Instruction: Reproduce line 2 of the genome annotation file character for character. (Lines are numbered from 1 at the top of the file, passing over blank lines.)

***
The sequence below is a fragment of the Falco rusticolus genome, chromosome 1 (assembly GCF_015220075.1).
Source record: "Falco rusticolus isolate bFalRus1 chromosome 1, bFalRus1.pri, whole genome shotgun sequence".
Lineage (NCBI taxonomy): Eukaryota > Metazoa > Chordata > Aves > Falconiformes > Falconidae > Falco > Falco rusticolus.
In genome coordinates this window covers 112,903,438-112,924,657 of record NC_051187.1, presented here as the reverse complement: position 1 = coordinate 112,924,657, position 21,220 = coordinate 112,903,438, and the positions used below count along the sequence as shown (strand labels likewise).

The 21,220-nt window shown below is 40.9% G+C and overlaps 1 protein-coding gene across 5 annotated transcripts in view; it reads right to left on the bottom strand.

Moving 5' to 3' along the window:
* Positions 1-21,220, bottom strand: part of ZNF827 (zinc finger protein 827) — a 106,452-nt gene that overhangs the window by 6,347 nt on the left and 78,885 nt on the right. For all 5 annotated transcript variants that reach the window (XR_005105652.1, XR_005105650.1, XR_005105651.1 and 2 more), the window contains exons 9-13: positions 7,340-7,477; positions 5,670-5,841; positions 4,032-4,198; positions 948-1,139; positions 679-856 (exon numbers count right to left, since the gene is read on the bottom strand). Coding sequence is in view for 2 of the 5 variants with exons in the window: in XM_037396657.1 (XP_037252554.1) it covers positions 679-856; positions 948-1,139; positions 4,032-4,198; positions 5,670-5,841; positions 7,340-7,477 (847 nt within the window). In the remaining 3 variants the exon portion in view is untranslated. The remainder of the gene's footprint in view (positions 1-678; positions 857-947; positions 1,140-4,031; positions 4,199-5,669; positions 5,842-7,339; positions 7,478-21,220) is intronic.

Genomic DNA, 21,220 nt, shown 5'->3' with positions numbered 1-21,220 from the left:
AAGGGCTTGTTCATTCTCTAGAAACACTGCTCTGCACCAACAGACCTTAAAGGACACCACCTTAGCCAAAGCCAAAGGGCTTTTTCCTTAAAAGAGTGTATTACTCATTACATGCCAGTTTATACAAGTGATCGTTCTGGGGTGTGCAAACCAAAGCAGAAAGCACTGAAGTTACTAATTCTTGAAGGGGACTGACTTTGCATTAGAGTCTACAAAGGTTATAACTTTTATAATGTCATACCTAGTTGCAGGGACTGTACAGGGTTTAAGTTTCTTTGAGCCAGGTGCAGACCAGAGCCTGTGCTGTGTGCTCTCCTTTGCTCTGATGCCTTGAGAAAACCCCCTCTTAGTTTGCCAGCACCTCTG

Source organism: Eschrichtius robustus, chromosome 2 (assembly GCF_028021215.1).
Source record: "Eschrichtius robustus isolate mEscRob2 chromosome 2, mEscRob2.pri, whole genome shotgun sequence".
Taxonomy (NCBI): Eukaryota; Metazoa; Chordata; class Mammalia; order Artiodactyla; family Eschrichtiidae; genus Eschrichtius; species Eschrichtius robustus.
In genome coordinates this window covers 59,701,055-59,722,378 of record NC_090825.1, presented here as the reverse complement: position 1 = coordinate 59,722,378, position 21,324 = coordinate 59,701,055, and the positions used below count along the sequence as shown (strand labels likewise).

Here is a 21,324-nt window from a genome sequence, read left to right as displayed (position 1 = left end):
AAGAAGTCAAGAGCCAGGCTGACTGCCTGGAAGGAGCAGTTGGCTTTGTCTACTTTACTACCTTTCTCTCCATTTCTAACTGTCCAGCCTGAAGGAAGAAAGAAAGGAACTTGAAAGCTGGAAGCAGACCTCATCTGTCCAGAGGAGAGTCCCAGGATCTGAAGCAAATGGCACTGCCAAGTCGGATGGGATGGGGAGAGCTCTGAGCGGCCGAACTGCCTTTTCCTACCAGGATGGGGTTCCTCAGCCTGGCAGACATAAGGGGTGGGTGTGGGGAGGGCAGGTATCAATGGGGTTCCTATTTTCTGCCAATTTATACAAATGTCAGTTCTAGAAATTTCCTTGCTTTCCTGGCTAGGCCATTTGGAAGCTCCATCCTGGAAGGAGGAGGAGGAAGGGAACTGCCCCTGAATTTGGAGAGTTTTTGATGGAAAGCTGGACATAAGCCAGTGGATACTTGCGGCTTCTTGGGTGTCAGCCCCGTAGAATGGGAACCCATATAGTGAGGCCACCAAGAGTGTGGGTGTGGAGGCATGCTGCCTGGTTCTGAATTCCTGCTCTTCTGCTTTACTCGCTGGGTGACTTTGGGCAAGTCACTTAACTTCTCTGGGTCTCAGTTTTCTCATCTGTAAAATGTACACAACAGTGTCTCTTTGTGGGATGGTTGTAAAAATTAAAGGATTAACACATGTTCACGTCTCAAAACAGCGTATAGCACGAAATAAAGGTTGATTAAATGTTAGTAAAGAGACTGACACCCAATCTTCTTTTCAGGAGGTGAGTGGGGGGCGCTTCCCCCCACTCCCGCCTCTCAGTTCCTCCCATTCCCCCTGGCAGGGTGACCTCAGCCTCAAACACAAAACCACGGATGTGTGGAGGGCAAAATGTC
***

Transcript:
Source record: "Falco rusticolus isolate bFalRus1 chromosome 1, bFalRus1.pri, whole genome shotgun sequence".